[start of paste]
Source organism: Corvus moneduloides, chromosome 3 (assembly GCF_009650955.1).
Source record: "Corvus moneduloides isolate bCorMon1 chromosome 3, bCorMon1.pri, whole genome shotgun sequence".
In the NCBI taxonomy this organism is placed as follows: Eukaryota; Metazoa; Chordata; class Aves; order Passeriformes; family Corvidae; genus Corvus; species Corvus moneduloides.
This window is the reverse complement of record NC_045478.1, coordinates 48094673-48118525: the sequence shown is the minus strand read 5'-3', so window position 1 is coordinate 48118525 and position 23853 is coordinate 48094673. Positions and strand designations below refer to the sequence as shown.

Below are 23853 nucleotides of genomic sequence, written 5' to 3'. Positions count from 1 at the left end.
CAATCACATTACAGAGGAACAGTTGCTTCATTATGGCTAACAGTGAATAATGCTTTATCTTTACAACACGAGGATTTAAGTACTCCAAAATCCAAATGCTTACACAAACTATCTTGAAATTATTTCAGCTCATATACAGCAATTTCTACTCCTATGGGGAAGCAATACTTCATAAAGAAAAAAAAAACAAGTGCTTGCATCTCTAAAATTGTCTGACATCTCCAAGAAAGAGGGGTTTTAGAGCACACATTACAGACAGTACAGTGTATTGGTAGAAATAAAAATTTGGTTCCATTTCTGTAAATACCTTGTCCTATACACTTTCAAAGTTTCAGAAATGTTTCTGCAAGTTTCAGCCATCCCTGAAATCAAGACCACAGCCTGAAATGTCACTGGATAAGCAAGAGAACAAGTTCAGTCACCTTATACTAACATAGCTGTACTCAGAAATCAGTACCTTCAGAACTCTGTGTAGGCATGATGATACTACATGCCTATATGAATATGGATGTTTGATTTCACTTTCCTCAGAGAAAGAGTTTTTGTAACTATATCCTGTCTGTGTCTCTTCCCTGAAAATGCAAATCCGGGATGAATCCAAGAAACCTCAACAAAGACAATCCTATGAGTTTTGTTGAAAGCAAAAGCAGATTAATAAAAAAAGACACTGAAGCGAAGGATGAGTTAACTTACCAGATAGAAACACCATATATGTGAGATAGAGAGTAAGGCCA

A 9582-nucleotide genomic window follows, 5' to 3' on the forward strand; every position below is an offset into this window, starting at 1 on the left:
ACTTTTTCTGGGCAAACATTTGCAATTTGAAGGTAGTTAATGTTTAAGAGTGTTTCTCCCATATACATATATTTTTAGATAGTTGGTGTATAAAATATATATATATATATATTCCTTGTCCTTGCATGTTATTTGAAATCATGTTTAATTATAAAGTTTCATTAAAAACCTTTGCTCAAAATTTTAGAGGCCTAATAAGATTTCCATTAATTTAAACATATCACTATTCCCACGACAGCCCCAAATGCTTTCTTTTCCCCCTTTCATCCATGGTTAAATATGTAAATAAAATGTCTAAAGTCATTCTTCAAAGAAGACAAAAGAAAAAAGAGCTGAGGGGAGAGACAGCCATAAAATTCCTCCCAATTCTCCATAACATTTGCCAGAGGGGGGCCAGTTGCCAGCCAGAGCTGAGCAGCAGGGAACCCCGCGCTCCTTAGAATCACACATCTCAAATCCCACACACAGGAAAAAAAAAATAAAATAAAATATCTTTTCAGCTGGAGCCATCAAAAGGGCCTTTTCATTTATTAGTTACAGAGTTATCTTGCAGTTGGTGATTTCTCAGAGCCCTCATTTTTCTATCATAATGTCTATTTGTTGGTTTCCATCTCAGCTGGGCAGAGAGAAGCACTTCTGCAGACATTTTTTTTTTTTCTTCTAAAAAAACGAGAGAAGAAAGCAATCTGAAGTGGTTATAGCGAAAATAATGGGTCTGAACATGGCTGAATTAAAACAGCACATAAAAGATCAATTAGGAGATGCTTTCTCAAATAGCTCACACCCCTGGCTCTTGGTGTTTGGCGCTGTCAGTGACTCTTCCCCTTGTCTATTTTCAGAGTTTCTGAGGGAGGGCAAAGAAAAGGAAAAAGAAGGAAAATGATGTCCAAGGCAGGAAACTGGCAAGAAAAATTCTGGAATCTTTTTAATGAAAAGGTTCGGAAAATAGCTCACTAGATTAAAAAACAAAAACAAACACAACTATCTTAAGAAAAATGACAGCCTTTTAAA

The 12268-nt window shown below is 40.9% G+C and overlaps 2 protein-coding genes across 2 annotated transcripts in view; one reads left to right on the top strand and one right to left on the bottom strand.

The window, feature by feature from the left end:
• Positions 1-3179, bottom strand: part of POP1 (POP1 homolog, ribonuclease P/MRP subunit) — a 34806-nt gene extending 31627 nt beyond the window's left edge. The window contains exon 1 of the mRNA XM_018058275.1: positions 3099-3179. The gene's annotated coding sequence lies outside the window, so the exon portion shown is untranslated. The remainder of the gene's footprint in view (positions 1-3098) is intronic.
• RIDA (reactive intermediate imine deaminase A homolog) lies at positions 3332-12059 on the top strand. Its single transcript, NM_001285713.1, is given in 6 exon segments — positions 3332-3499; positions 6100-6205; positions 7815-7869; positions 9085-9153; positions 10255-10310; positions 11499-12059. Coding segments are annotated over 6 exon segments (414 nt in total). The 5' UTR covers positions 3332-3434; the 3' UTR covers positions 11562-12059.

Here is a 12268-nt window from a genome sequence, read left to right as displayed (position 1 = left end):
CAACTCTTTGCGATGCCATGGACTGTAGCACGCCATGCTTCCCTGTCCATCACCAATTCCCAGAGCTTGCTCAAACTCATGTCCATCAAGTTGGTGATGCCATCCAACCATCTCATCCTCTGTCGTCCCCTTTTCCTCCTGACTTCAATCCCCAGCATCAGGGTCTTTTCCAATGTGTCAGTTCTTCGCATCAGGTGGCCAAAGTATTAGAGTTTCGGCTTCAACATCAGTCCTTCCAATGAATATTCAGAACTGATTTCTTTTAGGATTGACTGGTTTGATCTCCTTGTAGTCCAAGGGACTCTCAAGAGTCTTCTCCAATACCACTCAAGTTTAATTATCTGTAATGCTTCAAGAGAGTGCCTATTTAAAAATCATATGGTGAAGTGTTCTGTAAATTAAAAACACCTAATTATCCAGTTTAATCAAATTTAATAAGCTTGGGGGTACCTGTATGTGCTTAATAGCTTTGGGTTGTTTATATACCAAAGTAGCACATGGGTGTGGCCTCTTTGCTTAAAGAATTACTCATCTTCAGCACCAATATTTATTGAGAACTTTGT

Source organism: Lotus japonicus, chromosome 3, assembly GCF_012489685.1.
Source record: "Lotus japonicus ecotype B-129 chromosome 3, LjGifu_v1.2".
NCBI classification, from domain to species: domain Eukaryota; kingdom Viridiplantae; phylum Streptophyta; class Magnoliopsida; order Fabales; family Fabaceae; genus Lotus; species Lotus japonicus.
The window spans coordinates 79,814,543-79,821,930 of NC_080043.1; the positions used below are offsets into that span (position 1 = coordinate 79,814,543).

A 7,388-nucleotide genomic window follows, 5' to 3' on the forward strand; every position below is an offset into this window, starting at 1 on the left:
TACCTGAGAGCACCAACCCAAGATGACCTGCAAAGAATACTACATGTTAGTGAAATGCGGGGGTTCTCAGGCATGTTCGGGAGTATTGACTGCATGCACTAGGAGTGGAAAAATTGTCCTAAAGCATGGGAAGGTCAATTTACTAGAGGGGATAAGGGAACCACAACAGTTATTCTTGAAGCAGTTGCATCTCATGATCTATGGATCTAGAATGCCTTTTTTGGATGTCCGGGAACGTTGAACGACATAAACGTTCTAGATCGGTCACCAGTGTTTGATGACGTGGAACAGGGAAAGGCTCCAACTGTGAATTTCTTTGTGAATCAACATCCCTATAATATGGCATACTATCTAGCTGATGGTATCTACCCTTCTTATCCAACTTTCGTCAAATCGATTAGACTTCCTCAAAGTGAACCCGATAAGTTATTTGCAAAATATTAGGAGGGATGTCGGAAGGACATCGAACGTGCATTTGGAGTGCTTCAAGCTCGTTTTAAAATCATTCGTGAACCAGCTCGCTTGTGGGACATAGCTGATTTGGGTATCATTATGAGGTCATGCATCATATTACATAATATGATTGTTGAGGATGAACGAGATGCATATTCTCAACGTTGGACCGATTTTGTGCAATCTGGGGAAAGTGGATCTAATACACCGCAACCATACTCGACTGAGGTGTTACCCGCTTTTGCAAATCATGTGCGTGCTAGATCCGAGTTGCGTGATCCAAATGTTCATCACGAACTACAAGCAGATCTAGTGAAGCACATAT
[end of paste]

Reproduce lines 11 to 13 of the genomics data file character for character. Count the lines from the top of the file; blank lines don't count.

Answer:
• Positions 1-3179, bottom strand: part of POP1 (POP1 homolog, ribonuclease P/MRP subunit) — a 34806-nt gene extending 31627 nt beyond the window's left edge. The window contains exon 1 of the mRNA XM_018058275.1: positions 3099-3179. The gene's annotated coding sequence lies outside the window, so the exon portion shown is untranslated. The remainder of the gene's footprint in view (positions 1-3098) is intronic.
• RIDA (reactive intermediate imine deaminase A homolog) lies at positions 3332-12059 on the top strand. Its single transcript, NM_001285713.1, is given in 6 exon segments — positions 3332-3499; positions 6100-6205; positions 7815-7869; positions 9085-9153; positions 10255-10310; positions 11499-12059. Coding segments are annotated over 6 exon segments (414 nt in total). The 5' UTR covers positions 3332-3434; the 3' UTR covers positions 11562-12059.

Here is a 12268-nt window from a genome sequence, read left to right as displayed (position 1 = left end):